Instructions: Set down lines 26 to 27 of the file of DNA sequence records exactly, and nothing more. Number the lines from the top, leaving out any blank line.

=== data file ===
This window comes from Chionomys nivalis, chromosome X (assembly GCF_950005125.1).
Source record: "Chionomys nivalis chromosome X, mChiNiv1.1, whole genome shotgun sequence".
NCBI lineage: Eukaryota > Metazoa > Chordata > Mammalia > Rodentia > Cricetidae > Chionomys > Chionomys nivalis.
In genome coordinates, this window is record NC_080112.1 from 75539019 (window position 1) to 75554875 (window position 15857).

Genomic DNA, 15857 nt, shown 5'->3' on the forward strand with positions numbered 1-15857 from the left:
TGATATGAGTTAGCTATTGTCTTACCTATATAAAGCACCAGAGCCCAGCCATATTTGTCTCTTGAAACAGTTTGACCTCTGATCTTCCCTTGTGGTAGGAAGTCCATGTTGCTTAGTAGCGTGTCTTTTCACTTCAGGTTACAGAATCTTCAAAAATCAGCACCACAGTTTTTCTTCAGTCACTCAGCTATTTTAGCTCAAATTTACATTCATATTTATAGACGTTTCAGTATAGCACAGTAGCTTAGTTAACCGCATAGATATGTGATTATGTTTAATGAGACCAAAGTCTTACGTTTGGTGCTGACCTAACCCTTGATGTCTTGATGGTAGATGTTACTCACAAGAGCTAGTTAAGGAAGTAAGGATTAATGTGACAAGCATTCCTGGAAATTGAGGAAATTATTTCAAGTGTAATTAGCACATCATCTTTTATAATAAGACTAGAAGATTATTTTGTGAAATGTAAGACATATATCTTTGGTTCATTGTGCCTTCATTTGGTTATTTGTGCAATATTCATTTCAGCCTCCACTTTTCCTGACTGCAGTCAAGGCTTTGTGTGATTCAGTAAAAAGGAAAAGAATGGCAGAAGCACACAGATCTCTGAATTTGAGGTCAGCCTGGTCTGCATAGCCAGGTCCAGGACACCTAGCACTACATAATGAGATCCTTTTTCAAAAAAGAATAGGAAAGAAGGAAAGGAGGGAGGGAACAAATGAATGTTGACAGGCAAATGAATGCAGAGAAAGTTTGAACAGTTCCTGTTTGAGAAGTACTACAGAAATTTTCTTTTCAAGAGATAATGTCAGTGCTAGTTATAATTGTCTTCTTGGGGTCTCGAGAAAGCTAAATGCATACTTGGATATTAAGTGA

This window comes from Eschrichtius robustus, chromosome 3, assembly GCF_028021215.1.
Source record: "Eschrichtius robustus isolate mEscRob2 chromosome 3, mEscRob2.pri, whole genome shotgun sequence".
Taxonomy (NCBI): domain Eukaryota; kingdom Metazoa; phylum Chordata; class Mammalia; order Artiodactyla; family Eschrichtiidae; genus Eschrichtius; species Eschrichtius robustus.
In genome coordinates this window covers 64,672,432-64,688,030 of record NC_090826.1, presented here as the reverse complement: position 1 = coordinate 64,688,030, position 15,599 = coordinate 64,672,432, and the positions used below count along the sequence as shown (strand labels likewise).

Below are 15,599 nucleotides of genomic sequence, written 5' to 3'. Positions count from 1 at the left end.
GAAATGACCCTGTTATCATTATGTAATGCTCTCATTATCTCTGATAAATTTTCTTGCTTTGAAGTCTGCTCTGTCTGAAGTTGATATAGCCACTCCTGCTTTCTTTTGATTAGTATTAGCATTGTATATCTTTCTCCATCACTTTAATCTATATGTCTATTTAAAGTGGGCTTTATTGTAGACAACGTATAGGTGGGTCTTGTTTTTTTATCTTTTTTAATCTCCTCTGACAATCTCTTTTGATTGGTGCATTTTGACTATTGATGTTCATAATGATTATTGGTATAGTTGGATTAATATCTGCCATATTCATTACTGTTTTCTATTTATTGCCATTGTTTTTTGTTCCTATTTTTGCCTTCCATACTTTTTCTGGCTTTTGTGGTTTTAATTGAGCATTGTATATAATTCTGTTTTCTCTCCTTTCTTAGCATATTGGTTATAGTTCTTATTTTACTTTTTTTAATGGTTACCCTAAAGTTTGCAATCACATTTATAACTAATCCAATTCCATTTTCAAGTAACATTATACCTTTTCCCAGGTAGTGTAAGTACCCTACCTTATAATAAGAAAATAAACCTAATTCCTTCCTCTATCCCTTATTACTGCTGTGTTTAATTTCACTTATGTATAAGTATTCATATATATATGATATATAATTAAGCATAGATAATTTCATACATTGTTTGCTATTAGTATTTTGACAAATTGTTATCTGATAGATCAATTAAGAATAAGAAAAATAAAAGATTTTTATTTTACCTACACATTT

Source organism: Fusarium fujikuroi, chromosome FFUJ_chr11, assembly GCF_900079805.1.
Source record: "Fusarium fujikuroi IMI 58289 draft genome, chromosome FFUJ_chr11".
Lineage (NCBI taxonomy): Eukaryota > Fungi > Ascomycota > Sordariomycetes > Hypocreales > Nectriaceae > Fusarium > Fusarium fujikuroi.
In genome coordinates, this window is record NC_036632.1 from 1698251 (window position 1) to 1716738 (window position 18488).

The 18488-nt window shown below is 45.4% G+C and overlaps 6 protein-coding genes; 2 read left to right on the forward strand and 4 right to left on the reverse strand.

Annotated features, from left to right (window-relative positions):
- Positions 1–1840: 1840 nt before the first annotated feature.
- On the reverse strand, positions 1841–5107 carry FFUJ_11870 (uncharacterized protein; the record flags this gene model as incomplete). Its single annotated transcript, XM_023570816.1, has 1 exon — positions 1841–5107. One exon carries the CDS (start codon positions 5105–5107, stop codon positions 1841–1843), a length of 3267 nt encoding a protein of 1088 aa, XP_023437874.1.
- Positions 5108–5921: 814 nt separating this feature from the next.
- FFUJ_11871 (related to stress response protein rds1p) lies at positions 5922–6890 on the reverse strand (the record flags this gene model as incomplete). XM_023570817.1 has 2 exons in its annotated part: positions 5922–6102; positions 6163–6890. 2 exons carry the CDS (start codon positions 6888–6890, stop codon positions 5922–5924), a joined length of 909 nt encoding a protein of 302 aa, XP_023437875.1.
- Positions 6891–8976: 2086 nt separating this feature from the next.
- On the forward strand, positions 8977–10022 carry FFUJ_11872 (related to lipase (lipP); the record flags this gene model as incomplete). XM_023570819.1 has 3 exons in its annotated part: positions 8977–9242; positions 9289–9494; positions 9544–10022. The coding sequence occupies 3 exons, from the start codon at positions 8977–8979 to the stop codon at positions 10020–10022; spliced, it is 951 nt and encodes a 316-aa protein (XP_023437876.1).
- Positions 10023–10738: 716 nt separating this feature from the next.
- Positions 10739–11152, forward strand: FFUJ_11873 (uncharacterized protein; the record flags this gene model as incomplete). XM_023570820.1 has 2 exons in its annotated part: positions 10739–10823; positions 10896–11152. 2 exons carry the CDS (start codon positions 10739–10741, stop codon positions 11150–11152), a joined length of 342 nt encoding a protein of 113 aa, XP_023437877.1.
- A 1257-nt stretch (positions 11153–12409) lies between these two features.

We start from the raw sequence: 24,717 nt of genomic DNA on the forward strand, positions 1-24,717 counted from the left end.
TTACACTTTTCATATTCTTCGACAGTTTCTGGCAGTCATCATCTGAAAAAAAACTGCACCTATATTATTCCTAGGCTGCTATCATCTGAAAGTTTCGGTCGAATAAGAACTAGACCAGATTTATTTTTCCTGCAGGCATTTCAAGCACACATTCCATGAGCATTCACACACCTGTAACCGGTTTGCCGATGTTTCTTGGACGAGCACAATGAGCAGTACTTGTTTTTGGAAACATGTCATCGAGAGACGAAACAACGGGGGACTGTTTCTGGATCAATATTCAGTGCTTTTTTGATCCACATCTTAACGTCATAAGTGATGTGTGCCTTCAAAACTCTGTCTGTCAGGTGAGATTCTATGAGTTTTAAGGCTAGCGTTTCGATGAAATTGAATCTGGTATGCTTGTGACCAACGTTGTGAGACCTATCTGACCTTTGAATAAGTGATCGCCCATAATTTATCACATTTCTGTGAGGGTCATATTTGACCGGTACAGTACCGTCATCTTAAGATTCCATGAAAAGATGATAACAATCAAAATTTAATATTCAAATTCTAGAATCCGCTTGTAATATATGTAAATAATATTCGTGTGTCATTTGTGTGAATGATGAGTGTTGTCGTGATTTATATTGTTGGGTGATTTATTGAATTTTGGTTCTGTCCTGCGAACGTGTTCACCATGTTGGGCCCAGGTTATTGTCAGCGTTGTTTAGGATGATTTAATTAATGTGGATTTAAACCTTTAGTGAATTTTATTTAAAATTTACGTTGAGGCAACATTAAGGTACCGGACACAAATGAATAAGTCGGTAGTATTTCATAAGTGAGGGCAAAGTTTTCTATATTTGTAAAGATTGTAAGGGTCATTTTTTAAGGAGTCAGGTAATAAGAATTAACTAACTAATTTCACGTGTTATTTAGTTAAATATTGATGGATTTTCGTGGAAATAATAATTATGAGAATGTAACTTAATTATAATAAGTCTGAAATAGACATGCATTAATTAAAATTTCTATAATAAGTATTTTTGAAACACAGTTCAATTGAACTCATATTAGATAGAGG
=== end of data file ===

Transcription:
- Positions 10739–11152, forward strand: FFUJ_11873 (uncharacterized protein; the record flags this gene model as incomplete). XM_023570820.1 has 2 exons in its annotated part: positions 10739–10823; positions 10896–11152. 2 exons carry the CDS (start codon positions 10739–10741, stop codon positions 11150–11152), a joined length of 342 nt encoding a protein of 113 aa, XP_023437877.1.
- A 1257-nt stretch (positions 11153–12409) lies between these two features.